The following two-paragraph editorial remark on the subject of "The Mormon Question" appeared in the 25 July 1884 issue of the New Holland Clarion and illustrates one on-the-ground perspective of LDS polygamous practices in light of the American tradition of religious liberty:
Religious liberty is the right of every citizen of the Republic. Congress is forbidden by the Constitution to make any law "respecting an establishment of religion, or prohibiting the free exercise thereof." For a century, under this guarantee, Protestant and Catholic, Jew and Gentile, have worshipped God according to the dictates of conscience. But religious liberty must not be perverted to the justification of offenses against the law. A religious sect, strongly intrenched in one of the Territories of the Union, and spreading rapidly into four other Territories, claims the right to destroy the great safeguard and muniment of social order, and to practice as a religious privilege that which is a crime punished with severe penalty in every State of the Union. The sacredness and unity of the family must be preserved as the foundation of all civil government, as the source of orderly administration, as the surest guarantee of moral purity.What do we make of this asserted principle here, "the liberty of the individual ceases where the rights of the society begin"?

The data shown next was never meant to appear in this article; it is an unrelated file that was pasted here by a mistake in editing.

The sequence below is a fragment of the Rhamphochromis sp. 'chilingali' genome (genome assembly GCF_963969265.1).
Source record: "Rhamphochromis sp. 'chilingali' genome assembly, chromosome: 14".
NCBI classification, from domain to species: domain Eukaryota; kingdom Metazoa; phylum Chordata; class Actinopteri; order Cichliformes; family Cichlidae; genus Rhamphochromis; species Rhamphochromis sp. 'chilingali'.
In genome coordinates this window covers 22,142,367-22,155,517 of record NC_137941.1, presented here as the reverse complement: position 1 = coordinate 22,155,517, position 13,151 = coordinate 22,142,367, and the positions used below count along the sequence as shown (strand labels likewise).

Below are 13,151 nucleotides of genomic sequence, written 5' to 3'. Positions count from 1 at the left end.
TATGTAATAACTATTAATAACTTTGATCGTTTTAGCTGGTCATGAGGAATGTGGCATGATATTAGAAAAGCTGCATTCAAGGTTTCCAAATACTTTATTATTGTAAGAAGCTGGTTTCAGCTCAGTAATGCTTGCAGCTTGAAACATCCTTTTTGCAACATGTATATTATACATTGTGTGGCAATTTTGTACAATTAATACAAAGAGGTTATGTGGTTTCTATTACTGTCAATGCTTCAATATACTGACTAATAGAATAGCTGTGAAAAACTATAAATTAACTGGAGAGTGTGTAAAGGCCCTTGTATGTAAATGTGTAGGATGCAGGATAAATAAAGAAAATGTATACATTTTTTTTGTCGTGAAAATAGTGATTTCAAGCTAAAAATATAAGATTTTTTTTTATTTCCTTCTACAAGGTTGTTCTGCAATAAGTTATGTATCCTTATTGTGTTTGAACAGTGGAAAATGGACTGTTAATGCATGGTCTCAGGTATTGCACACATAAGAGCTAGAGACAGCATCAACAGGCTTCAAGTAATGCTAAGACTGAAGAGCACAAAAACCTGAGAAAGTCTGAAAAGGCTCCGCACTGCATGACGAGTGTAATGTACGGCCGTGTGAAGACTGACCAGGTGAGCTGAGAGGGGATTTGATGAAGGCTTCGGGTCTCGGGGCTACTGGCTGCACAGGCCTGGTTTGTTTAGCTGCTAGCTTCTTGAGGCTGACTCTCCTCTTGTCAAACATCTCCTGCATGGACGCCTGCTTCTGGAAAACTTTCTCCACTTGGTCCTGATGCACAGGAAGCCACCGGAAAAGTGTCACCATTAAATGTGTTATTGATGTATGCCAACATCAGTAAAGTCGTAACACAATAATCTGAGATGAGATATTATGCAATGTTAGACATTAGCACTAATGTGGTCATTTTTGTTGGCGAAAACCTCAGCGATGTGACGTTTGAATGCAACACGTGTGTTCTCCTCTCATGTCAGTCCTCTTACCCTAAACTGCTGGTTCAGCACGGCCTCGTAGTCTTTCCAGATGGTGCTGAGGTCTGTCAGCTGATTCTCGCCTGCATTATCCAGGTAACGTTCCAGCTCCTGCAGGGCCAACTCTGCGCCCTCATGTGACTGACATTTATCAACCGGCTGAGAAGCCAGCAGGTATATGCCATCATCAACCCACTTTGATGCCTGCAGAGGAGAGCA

The claim of the Mormons that they are divinely authorized to practice polygamy should no more be admitted than the claim of certain heathen tribes, if they should come among us, to continue the rite of human sacrifice. The law does not interfere with what a man believes; it takes cognizance only of what he does. As citizens, the Mormons are entitled to the same civil rights as others, and to these they must be confined. Polygamy can never receive national sanction or toleration by admitting the community that upholds it as a State in the Union. Like others, the Mormons must learn that the liberty of the individual ceases where the rights of society begin.